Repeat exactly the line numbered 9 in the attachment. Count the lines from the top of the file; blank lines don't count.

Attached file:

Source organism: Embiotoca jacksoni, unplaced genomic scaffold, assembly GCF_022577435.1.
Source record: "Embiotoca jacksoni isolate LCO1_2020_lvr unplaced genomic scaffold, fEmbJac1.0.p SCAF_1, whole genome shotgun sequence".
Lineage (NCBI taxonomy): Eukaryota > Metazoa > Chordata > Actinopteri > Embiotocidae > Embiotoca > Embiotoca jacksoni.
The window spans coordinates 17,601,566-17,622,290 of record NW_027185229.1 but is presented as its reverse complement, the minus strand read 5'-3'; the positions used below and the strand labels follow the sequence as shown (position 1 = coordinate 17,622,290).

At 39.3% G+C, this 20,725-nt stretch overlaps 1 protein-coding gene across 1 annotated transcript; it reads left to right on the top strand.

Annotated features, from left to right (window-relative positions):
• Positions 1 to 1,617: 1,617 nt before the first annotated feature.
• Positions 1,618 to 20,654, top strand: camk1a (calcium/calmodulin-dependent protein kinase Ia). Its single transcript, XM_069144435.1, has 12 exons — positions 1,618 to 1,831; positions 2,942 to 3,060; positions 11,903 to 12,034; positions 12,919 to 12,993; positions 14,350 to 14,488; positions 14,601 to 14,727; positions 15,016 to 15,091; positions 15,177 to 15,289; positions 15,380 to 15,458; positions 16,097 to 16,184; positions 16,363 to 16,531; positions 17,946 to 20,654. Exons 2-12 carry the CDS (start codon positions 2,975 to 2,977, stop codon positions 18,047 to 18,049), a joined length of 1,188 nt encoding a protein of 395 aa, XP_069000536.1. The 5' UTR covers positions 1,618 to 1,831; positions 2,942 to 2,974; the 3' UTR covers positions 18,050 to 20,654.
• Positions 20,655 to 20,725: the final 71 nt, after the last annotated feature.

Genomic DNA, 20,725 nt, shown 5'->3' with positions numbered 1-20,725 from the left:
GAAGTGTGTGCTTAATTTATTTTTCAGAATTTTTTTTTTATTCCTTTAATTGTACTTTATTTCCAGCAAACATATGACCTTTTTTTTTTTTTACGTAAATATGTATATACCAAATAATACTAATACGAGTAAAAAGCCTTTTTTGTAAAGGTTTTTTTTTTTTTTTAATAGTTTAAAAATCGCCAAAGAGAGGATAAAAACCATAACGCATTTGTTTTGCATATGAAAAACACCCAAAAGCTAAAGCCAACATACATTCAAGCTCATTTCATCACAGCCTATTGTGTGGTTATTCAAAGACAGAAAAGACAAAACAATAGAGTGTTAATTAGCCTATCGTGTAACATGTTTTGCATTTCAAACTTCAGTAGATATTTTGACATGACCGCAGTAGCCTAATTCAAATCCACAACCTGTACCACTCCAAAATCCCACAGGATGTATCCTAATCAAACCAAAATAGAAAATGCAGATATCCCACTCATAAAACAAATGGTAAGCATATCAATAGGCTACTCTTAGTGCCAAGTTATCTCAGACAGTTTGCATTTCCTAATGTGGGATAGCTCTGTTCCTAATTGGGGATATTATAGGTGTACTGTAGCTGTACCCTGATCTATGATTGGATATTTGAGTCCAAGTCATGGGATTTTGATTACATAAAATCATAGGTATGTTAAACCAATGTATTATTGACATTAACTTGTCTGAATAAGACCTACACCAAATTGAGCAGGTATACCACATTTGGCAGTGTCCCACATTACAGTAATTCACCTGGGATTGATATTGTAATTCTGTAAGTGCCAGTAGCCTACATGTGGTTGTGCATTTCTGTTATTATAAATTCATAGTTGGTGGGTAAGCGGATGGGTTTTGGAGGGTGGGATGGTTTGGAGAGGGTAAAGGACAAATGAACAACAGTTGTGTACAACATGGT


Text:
• Positions 20,655 to 20,725: the final 71 nt, after the last annotated feature.